John Foxe described Tyndale as ‘A man without any spot or blemish of rancour or malice, full of mercy and compassion, so that no man living was able to reprove him of any sin or crime.’
Tyndale’s character was sanctified by the work of the Holy Spirit through his diligent and disciplined attention to Scripture.
Edwards wrote ‘If there had been but one chink in Tyndale’s holy character, we can be sure his enemies would have exploited it. But they were totally unable to criticise him and this simple fact is the greatest proof of Tyndale’s likeness to the one whose book he was so eager to give to all England.’
Tyndale drew his Christ-likeness directly from God’s word, and with His help, sought to emulate all that he learnt; as a result grace abounded in his life and through him the fragrance of Christ was diffused in every place (2 Cor. 2:14).

Rebecca Wells

3 comments:

  1. I guess if the word of God is living and active it makes absolute sense that it will leave a recognisable imprint upon those who put themselves under it's influence. Wow! Thanks for all the research Becsy.
    On a slightly more practical note, how do we go about making sure that reading the bible isn't just a chore. That we actually learn and grow from reading? Anyone?

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  2. That is certainly a very practical question! This is more of a thought than an answer but maybe helpful anyway. I think that we can learn from Tyndale's life here. He was in danger/persecution for much of his life after he decided to go ahead and translate the scriptures. I wonder if his awareness of his great need for God made him way more eager to be in the scriptures? In the same way in which we all pray when we are in a tight spot or are particularly aware of our need for God I think Tyndale's neediness drove him to the Sciptures too. Perhaps the more we are aware of our neediness and our need to hear from God and be changed by His words, the more we will be excited to get into reading the Bible. That would mean that one way to try and combat this attitude is by asking God (and asking others to ask God) to show us how much we need Him! Does that make sense and what do you (and others) think?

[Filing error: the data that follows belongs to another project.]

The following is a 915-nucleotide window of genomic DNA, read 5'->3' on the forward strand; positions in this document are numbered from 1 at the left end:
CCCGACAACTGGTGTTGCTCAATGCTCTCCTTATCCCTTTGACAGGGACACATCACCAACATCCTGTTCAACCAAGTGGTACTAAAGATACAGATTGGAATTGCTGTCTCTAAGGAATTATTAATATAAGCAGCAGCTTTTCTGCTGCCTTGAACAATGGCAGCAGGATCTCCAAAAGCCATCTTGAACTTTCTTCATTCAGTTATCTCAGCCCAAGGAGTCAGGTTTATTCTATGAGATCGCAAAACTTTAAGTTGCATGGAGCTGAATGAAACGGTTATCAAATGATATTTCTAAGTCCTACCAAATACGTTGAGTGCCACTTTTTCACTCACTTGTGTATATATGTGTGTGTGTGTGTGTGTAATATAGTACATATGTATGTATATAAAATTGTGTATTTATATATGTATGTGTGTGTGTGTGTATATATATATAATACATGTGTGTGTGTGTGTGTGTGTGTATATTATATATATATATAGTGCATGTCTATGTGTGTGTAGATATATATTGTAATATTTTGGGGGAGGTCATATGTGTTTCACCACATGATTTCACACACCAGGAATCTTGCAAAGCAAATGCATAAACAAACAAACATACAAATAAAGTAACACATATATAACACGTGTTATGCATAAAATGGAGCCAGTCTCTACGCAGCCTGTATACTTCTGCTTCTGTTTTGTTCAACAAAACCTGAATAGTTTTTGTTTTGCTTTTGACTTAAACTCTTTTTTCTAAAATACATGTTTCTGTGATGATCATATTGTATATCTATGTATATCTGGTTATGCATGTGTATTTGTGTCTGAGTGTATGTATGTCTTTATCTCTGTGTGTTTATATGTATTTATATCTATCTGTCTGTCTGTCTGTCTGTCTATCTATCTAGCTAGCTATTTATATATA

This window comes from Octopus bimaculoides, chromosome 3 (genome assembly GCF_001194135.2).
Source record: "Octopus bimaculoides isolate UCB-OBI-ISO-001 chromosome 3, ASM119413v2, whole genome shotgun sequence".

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  3. I guess that makes a lot of sense to me. The times I've been in scripture most extremely have been when I was acutely aware of my need - in my case because of sin that made me feel particularly yucky. I even memorised massive chunks of the bible, the first 7 chapters of Hebrews and the first 2 or 3 of 1 Peter, at such times.
    Problem is I don't remember those passages now because it was all very fleeting.
    You're right, Thomas, we need to pray for a more abiding realisation of our deep need for God and perhaps that will drive us to his word more often.